“Helping distance educator develop their own kinds of interactive classrooms: small and large, local and regional group configurations of learners are created by a telephone, computer conferencing and face-to-face meetings and workshops.” (375)

The authors write that this type of computer assisted learning is one in which the teacher must take on the role as curriculum maker as they must work collaboratively with the learner to create this space and what they will be learning within it.  At the time of the writing of this chapter (1992), it was not yet known just how far this would go!  Think of all of the online collaboration that occurs now through social media and the discussion around the use of Personal Learning Networks (PLN) and Personal Learning Environments (PLE) as the face of new educational reform.  What the authors are referring to through the use of Computer Mediated Communication Systems in education was a rudimentary form of the PLN/PLE.  In a PLN/PLE, a learner creates a network of people, digital resources and information that they access via various forms of social media, digital tools and means of communication and collaboration.  In the formation of a PLN and/or PLE in a structured school environment, it would be the role of the teacher to guide the learner in setting their own learning outcomes and helping them establish relationships with the people, resources and tools that are necessary for their PLN as well as being part of the student’s PLN.  Many scholars are exploring the use of PLN/PLE and digital learning as the future of education.  See the work of the University Of Regina’s Alec Couros as an example of this exploration. When education reform and our technologically driven world leads us to this type of open learning, teachers will have no choice but to be curriculum makers and will work alongside their students in this capacity.

An example of the PLE of a Grade 7 Student

3. The Humanities Curriculum Project

When my board office introduced Structural Innovation to teachers, I heard a lot of people comment, “We tried that in the 70’s, it did not work then, it will not work now.”  I found this very discouraging because I thought it sounded very exciting an I was energized by the idea of trying new things.  This was because I was already doing so and I was excited to see that I would have admin support.  I am not sure that the thing that was tried in the 70’s with my board was related to the Humanities Curriculum Project but it does sound very similar.  The chapter goes on to say that just like Structural Innovation, some school had success, some did not.  One of the key aspects talked about earlier in the chapter was that change only works if the teachers are involved in the decisions.  In the case of the Humanities Curriculum Project, it was intended for the teacher to be central to the reform in the classroom but how that would look was shaped by the researcher and not by the teacher.  As mentioned previously in the chapter, that would not work. I know that in our application to become a Structural Innovation school, all of the teachers had full input however, I did hear of other schools where all decisions and ideas came solely from the administration. I believe that we will have a similar results in our school system as the Humanities Curriculum Project because of this reason. So, yes, in some cases it will not work.  That does not mean that we give up trying.  There are some success with change.  I can speak to this from my experience in my Professional Learning Community and how we have structured our senior classroom. For a peak at what we do, visit our Wiki.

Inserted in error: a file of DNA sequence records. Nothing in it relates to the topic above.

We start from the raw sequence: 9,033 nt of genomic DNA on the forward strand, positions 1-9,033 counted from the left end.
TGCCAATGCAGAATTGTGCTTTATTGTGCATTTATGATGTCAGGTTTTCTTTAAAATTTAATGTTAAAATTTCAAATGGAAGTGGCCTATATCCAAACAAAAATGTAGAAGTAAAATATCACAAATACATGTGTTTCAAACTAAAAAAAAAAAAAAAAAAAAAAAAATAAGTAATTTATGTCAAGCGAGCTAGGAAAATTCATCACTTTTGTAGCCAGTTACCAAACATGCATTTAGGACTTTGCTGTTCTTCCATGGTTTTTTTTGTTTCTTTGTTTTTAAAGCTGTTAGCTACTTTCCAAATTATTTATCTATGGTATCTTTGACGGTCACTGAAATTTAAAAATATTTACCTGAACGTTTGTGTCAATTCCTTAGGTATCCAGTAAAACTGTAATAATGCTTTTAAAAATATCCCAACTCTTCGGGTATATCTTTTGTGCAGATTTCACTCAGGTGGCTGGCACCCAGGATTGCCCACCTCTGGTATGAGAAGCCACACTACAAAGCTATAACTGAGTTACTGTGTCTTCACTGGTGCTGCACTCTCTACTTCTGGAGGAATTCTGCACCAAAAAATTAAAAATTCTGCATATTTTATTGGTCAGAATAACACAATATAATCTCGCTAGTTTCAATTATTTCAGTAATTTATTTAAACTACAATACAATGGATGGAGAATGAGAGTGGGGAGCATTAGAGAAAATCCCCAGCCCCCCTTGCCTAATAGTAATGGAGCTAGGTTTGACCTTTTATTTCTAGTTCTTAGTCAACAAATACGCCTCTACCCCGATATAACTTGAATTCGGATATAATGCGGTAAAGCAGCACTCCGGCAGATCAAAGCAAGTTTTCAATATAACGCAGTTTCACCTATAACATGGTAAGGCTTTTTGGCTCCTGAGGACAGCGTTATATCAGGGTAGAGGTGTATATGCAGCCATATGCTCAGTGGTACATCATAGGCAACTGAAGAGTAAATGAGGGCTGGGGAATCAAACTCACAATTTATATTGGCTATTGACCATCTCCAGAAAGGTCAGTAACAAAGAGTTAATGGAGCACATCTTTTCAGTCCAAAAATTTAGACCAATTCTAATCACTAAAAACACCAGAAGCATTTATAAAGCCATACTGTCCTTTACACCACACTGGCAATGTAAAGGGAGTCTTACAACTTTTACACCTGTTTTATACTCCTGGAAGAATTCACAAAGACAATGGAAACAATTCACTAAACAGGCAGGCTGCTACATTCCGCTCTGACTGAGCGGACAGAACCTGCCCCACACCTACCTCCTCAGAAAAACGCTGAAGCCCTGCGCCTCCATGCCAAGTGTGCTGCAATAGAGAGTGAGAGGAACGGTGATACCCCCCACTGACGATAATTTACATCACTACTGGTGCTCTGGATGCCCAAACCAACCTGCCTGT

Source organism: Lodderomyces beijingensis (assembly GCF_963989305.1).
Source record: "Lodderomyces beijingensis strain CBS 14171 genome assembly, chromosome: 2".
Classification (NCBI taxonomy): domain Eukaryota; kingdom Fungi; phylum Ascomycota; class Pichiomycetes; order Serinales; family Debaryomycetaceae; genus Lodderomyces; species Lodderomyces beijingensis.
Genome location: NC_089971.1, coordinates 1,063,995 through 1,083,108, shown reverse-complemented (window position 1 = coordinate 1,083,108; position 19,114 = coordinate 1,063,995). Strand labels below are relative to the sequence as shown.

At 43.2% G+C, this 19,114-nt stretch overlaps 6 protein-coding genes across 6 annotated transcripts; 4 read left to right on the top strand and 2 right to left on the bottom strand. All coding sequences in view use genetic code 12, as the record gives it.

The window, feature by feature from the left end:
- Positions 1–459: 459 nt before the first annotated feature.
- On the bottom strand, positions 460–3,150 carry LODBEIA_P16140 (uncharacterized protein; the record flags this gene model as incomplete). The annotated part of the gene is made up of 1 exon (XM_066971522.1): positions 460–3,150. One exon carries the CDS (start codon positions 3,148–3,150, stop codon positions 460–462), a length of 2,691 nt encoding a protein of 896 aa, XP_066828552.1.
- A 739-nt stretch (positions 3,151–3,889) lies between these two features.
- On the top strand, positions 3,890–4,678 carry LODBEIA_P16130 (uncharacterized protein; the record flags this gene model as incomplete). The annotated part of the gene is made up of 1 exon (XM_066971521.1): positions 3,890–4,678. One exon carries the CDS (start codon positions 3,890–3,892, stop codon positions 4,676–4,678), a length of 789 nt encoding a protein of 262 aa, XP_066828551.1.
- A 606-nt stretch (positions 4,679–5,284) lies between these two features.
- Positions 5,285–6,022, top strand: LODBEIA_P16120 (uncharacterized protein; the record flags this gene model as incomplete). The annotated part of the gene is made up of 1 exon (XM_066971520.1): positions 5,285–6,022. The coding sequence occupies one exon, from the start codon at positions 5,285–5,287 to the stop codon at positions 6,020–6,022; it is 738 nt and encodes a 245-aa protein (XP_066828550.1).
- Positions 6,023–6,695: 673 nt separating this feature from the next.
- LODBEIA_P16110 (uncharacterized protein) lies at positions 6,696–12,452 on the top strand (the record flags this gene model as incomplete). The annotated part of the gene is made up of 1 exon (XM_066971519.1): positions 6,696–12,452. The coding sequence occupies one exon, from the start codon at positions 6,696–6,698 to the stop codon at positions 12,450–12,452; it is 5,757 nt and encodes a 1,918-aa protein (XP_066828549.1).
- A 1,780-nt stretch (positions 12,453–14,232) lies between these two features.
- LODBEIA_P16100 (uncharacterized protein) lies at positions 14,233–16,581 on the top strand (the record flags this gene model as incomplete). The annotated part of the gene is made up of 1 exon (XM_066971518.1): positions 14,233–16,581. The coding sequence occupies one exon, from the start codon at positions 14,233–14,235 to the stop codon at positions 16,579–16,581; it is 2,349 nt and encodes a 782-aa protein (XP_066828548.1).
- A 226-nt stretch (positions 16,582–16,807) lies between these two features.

4. Teacher as Curriculum Maker

The authors of this chapter call attention to the need for educational reform. Through examples, they show that the reform will only truly be successful and sustained when the teachers are directly involved in the decisions that are made for change. How do we engage teachers in these decisions?  The authors state that teachers must become curriculum makers (and in this, they do not mean only what will be learned but that curriculum should be a “course of life” encompassing all things related to teaching and learning) and that in order for teachers to become curriculum  makers, researchers must listen to their stories.  Through this listening, a usable, realistic, engaging format for educational reform can be formulated.  I agree with this idea wholly as I have seen and heard the difference that it is making in the success of Structural Innovation in the schools in my system.  And while I  can not speak for other schools and other teachers, in my school, where the needs, wants, and success stories of the teachers were considered in making our plans for innovation, we have seen many successes.


A Call For Educational Reform:  What are We Going to Do About it?

Related Articles

Curriculum as a Multistoried Process by Margaret Olson

Article Reference

Clandinin, D. J., & Connelly, F. M. (1992). Teacher as curriculum maker. In P. Jackson (Ed.), Handbook of Curriculum Research, pp. 363-401. New York: MacMillan.


3 Responses to “Teacher As Curriculum Maker”


  1. Tweets that mention Teacher As Curriculum Maker « Te(a)ch -- Topsy.com - January 16, 2011

    […] This post was mentioned on Twitter by Danielle Stinson, Danielle Stinson. Danielle Stinson said: Teacher As Curriculum Maker: http://wp.me/p14BY8-1T […]

  2. Teacher as Curriculum Maker « It's Elementary! - January 16, 2011

    […] outcomes through interactions with our students.  Danielle Stinson explains this in her blog post Teacher as Curriculum Maker: “Through the use of Outcomes and Indicators teachers are given a guideline of “Big […]

  3. Edustange » Teacher as Curriculum Maker « It’s Elementary! - January 16, 2011

    […] through interactions with our students.  Danielle Stinson explains this in her blog post Teacher as Curriculum Maker: “Through the use of Outcomes and Indicators teachers are given a guideline of “Big Ideas” […]